The comparisons are not between identical items, but between price points for big-brand and artisanal pieces. (Prices shown exclusive of taxes and shipping, and exact items shown may be unavailable by now.)
Earrings: How would you rather spend $300? Drop it on silver Return to Tiffany buttons? You do get that blue box, but I encourage you to shift to a pair that shows the hand of the artisan, not a corporate logo.
If you choose the Sudha Irwin etched sterling with pink pearls, price, $175, you'd have $125 left!
Fancy a pearl bracelet?
Left: 8-9mm multi-coloured Tahitian bracelet, set in 18k gold from Blue Nile; price, $1,190. (There is some surface spotting.)
Right: 9.2-9.7mm multi-coloured Tahitian bracelet with gold-tone clasp, $369 from Kojima Company. (There is slight banding on some of the pearls.)
Even if you wanted to upgrade the clasp, you'd have hundreds left!
One more. At a holiday dinner party, I met a man who told me he buys his wife a piece of Yurman every year; he wanted a lot of credit for his largesse and taste. (His wife did not look that pleased.)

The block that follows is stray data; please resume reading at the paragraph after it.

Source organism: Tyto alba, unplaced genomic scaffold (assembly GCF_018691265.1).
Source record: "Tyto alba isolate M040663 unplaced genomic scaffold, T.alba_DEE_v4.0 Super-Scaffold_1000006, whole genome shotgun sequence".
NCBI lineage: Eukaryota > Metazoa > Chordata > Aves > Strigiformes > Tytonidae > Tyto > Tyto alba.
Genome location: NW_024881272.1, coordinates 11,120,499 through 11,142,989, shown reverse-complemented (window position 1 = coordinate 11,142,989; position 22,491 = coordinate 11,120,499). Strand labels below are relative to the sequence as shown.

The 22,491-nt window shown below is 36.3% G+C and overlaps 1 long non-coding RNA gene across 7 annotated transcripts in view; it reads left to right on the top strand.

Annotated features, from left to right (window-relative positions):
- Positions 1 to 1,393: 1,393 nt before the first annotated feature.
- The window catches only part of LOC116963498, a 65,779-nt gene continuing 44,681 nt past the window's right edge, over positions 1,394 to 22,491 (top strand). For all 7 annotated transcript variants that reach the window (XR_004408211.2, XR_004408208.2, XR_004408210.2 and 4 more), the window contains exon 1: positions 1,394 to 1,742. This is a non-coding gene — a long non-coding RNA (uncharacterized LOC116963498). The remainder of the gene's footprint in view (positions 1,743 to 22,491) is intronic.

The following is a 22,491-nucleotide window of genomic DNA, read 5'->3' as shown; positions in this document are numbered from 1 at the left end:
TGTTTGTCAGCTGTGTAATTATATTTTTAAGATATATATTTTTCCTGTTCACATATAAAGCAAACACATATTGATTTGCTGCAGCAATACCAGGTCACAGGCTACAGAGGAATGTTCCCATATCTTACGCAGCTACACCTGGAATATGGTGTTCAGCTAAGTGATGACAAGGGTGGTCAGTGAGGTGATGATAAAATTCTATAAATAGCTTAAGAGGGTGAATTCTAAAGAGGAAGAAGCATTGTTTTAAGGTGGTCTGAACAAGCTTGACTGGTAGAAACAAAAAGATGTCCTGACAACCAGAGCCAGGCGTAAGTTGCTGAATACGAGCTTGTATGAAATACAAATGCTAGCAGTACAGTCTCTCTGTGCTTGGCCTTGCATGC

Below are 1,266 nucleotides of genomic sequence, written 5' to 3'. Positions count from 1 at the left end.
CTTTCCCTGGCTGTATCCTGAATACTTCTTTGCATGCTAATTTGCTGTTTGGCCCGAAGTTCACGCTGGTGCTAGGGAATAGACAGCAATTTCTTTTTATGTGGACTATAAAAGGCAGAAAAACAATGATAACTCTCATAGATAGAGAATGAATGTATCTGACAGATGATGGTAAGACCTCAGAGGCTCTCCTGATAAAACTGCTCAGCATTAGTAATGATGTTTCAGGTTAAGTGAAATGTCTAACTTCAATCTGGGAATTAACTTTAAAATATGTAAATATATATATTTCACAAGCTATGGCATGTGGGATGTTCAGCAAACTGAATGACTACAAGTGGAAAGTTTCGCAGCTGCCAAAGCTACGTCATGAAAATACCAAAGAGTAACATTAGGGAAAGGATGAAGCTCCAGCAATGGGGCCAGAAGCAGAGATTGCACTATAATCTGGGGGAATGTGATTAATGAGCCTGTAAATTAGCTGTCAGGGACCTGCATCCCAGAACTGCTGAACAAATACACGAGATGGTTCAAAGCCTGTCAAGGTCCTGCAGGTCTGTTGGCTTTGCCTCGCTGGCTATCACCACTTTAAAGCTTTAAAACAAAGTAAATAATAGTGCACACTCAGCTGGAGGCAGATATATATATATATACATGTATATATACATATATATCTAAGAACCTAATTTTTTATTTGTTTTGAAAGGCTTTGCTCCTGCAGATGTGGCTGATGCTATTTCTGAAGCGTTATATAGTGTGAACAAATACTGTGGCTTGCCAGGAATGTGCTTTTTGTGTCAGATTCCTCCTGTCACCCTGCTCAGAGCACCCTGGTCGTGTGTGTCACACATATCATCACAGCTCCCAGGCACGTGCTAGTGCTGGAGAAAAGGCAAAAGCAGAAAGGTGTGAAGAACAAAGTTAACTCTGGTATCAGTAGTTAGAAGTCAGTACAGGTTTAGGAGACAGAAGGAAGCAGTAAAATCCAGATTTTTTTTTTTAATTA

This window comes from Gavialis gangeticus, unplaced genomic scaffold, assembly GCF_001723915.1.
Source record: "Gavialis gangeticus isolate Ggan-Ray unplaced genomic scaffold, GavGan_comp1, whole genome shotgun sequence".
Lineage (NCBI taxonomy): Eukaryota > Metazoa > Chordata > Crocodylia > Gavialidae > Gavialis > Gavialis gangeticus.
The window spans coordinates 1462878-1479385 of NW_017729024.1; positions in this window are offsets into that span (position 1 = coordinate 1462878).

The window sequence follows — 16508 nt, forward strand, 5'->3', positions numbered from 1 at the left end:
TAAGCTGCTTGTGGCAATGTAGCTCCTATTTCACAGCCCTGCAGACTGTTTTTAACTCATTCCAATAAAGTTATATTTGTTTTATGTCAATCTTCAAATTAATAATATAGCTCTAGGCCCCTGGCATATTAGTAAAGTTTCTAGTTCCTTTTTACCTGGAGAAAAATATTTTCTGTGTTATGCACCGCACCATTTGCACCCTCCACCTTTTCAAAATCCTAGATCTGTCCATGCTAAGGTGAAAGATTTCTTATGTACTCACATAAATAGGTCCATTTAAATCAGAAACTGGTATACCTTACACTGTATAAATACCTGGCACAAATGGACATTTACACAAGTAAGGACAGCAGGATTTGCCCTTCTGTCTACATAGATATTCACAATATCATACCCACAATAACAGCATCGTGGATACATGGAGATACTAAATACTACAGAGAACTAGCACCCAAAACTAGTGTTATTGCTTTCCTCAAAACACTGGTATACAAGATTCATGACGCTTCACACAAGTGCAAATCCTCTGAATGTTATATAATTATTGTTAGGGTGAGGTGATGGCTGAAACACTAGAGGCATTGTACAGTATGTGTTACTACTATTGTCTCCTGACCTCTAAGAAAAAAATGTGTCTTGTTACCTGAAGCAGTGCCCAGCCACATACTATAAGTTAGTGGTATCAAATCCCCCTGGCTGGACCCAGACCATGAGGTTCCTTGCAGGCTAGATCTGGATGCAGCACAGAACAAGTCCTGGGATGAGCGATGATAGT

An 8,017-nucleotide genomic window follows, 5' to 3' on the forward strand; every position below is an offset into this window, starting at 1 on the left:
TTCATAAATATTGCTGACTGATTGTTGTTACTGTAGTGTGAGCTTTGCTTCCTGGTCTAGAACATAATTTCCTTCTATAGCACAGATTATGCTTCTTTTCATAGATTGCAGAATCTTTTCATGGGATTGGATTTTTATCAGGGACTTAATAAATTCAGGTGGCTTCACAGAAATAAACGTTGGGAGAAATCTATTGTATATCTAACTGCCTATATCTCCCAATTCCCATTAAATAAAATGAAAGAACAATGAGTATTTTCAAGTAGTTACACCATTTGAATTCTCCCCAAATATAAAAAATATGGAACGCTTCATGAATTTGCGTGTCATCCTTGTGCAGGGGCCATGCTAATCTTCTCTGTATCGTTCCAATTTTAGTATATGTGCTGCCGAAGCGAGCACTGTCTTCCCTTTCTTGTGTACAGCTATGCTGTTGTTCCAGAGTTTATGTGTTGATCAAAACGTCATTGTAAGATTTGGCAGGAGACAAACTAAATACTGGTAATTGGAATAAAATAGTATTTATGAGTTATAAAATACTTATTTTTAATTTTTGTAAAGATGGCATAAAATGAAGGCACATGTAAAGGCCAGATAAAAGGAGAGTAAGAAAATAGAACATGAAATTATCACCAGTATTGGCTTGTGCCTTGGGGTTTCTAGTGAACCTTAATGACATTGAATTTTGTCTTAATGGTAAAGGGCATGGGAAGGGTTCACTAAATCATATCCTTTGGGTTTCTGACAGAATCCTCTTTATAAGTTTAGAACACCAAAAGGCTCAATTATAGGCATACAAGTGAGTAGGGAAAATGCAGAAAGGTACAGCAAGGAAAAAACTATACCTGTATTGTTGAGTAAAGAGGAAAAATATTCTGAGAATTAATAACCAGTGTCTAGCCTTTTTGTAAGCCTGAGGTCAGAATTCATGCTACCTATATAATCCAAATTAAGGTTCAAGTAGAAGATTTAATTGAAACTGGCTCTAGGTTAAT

Some women adore this stuff, but he could do so much better for the price, and if she already has a collection, why not branch out? (Answer: Men often use the Stick With What Works strategy; they need help.)
Left: David Yurman Cable Classics silver bracelet with pearls; price at Neiman Marcus, $775. You get the status brand (for some), a smidge of gold, and a design that has not changed since Cadillacs had fins.
Right: Oxidized silver bangle with pearls from Kimyajoyas on Etsy; price, $63. Definitely a more contemporary look. Even if he buys two bangles from the Spanish artisan, hubs could make a sizeable donation to her cherished cause, PEN International, and wouldn't that feel good?
I'm not unreservedly against mass brands, but so much of it is anodyne and soulless, besides carrying that brand tax. Nor am I averse to iconic pieces; however, if you long for a Cartier rolling ring, shop the vintage market.
Some artisans overprice work too, so the best strategy is to look and learn. When I'm assessing their jewelry, I look at every element. For necklaces, the telling detail is the clasp. When I find one like that on Serafino's keshi necklace, a handmade gold "pearl", I am in the realm of workmanship that brings joy for decades.
Please give your business to artisans when you can; they are the ones who can repair, restyle or help you or yours make the next choice. Why pay for a company's full-page ads in Vogue and freebies for Taylor Swift when you can support a talented person and receive far better value?